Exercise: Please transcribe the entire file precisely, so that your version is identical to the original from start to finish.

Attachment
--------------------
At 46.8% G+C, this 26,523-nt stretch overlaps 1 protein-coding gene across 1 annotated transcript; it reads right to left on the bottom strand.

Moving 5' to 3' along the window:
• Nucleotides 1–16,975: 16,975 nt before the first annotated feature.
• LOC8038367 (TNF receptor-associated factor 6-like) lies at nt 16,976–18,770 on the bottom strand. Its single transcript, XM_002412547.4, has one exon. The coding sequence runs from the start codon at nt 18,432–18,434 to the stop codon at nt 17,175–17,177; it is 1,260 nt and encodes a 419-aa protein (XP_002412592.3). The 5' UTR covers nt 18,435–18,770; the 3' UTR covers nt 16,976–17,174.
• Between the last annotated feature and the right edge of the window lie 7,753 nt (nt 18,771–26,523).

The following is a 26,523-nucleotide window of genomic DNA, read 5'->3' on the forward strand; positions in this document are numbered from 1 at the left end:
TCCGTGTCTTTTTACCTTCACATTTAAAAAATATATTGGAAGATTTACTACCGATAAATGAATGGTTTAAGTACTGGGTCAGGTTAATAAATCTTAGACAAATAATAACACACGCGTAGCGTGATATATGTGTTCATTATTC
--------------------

At 46.8% G+C, this 26,523-nt stretch overlaps 1 protein-coding gene across 1 annotated transcript; it reads right to left on the bottom strand.

Moving 5' to 3' along the window:
• Nucleotides 1–16,975: 16,975 nt before the first annotated feature.
• LOC8038367 (TNF receptor-associated factor 6-like) lies at nt 16,976–18,770 on the bottom strand. Its single transcript, XM_002412547.4, has one exon. The coding sequence runs from the start codon at nt 18,432–18,434 to the stop codon at nt 17,175–17,177; it is 1,260 nt and encodes a 419-aa protein (XP_002412592.3). The 5' UTR covers nt 18,435–18,770; the 3' UTR covers nt 16,976–17,174.
• Between the last annotated feature and the right edge of the window lie 7,753 nt (nt 18,771–26,523).

The following is a 26,523-nucleotide window of genomic DNA, read 5'->3' on the forward strand; positions in this document are numbered from 1 at the left end:
TCCGTGTCTTTTTACCTTCACATTTAAAAAATATATTGGAAGATTTACTACCGATAAATGAATGGTTTAAGTACTGGGTCAGGTTAATAAATCTTAGACAAATAATAACACACGCGTAGCGTGATATATGTGTTCATTATTC